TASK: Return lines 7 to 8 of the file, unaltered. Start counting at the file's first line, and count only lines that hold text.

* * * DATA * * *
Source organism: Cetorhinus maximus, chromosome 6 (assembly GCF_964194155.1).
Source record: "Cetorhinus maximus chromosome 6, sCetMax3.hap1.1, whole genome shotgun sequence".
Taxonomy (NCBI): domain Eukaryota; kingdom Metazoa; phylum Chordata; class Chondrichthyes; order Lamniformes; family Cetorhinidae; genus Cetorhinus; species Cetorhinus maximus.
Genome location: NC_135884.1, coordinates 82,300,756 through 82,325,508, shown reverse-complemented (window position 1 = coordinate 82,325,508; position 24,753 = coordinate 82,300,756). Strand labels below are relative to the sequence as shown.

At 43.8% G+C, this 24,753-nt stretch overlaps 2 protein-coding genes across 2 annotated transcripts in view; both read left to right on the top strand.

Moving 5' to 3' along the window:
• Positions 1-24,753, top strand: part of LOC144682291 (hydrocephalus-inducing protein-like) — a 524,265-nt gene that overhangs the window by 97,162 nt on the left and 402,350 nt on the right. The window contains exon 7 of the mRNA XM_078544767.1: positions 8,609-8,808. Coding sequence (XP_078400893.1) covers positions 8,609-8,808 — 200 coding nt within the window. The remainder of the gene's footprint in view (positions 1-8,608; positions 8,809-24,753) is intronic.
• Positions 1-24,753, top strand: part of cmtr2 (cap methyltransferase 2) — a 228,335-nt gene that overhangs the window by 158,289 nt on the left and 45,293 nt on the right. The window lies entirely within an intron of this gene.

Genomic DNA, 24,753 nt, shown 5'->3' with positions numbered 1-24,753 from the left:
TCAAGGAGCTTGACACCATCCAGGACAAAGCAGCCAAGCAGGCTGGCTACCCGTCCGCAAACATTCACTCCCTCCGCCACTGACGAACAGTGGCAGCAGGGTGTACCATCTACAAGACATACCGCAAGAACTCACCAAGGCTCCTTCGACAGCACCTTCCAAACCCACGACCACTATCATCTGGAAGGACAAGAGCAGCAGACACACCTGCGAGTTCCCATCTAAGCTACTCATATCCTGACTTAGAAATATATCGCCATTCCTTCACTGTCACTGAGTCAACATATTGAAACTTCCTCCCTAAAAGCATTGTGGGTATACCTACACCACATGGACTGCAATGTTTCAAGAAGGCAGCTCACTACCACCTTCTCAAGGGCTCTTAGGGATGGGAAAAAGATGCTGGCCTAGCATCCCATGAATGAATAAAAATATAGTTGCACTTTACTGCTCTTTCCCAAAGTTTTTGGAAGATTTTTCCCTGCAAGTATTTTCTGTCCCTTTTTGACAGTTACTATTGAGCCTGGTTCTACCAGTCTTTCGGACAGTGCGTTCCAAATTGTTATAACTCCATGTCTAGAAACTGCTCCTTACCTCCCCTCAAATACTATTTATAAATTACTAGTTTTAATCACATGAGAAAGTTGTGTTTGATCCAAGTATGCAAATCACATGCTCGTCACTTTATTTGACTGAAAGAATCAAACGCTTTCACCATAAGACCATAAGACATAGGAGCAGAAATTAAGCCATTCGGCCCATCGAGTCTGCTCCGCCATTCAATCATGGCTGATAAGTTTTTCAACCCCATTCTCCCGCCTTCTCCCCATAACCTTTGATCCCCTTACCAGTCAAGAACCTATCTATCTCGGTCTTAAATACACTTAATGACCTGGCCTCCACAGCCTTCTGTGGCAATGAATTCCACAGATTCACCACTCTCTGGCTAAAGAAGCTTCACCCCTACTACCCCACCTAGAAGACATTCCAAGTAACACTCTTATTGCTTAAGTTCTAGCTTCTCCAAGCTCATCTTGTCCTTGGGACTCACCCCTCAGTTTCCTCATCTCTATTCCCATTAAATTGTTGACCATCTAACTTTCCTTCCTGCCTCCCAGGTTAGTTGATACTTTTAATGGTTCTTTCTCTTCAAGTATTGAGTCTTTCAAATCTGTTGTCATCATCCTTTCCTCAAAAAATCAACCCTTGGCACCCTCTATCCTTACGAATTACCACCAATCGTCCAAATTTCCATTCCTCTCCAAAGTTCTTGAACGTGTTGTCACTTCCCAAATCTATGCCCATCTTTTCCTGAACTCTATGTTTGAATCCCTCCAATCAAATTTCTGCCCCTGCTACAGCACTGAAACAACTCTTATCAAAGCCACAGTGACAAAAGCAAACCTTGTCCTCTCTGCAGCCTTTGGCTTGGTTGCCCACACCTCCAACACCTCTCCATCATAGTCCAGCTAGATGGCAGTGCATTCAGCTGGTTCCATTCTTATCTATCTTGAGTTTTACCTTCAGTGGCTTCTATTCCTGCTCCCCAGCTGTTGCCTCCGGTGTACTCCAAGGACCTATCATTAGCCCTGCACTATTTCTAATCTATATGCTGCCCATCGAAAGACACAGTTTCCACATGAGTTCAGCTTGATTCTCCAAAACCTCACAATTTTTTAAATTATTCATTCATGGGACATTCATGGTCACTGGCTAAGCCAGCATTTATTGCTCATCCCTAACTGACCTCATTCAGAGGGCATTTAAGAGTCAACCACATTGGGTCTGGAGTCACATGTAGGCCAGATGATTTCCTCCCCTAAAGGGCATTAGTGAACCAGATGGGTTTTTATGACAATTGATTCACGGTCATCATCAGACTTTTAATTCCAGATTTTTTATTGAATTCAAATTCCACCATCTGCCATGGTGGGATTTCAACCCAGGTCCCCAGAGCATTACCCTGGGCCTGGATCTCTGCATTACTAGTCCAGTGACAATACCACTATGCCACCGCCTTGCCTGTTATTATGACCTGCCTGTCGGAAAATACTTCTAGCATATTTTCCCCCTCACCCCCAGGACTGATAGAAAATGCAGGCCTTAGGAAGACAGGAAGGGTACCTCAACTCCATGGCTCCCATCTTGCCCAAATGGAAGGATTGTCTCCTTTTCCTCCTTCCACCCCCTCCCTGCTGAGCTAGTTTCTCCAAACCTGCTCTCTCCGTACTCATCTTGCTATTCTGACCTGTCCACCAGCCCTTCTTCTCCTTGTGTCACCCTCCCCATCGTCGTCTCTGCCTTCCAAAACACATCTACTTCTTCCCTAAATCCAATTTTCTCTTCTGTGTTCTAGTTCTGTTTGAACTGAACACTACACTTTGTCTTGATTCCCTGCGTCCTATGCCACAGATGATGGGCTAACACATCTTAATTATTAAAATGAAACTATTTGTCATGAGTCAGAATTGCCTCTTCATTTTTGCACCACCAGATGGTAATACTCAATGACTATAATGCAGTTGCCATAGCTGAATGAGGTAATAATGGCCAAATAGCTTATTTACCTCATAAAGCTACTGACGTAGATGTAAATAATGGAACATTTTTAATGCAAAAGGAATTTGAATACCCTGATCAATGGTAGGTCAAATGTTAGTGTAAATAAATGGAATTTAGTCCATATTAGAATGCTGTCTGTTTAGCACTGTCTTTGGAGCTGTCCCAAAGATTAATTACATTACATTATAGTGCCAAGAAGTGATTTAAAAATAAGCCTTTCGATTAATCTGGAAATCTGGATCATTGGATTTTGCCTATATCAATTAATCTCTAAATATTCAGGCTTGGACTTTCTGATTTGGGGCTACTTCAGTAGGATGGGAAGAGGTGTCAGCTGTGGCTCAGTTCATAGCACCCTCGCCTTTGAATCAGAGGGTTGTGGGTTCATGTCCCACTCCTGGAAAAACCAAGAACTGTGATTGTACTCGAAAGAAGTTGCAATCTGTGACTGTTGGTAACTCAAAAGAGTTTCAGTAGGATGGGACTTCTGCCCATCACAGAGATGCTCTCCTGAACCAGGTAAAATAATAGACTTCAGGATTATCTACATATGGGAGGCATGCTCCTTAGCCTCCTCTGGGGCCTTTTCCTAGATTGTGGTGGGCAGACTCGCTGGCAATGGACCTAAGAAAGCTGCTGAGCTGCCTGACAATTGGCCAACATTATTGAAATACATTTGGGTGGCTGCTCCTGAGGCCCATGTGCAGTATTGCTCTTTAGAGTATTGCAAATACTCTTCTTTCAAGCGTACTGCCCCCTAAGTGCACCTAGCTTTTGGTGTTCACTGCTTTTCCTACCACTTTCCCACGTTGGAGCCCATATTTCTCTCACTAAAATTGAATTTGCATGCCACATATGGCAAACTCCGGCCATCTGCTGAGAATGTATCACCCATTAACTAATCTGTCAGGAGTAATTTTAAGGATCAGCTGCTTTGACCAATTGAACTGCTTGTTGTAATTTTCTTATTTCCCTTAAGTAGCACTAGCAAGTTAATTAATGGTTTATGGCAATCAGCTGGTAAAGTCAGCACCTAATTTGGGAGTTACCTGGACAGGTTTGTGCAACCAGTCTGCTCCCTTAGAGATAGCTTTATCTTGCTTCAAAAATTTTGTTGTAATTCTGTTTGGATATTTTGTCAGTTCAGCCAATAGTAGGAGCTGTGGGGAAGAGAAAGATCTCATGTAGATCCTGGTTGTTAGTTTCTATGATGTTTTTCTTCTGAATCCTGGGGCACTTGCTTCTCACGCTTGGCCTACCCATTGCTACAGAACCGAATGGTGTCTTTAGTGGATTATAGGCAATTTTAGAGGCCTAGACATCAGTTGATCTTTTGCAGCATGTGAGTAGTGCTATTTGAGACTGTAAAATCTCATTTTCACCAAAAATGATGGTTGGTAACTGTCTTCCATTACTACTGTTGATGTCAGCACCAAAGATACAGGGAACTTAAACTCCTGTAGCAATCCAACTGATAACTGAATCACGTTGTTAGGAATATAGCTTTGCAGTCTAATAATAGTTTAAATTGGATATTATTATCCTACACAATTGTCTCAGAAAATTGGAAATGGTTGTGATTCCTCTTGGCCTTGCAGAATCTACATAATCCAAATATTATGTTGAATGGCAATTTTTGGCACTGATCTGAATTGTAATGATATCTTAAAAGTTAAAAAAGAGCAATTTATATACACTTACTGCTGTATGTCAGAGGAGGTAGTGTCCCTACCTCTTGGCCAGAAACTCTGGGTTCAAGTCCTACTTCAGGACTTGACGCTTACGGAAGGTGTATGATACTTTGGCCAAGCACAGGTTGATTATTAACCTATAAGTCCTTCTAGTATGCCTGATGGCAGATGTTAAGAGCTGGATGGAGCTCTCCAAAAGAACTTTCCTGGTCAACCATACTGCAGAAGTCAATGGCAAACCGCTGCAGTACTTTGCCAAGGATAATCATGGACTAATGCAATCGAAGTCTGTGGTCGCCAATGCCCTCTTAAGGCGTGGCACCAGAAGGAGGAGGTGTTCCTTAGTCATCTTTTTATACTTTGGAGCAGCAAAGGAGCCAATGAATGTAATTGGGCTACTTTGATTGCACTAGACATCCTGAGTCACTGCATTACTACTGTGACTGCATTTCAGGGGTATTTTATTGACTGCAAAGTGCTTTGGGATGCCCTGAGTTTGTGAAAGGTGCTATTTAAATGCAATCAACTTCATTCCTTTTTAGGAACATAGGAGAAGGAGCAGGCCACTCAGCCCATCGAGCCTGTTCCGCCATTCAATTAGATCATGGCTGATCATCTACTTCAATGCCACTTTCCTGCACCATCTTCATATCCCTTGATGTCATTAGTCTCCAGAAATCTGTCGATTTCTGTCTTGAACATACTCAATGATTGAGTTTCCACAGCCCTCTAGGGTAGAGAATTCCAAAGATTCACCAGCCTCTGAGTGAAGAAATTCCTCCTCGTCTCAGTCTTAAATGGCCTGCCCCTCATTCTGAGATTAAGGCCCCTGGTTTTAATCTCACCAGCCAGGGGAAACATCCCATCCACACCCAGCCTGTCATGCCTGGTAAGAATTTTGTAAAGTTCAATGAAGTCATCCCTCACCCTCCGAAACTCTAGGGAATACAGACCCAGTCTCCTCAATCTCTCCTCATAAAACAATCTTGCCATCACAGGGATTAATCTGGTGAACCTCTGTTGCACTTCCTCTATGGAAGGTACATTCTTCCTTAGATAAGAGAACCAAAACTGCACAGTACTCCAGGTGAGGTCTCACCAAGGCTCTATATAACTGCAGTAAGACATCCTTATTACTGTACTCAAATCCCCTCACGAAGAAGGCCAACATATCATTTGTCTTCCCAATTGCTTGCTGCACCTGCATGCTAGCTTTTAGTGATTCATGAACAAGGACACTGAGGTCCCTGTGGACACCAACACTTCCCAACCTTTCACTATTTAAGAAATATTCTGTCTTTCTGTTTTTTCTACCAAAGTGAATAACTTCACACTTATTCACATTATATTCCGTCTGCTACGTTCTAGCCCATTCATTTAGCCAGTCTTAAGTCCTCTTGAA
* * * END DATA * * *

• Positions 1-24,753, top strand: part of LOC144682291 (hydrocephalus-inducing protein-like) — a 524,265-nt gene that overhangs the window by 97,162 nt on the left and 402,350 nt on the right. The window contains exon 7 of the mRNA XM_078544767.1: positions 8,609-8,808. Coding sequence (XP_078400893.1) covers positions 8,609-8,808 — 200 coding nt within the window. The remainder of the gene's footprint in view (positions 1-8,608; positions 8,809-24,753) is intronic.
• Positions 1-24,753, top strand: part of cmtr2 (cap methyltransferase 2) — a 228,335-nt gene that overhangs the window by 158,289 nt on the left and 45,293 nt on the right. The window lies entirely within an intron of this gene.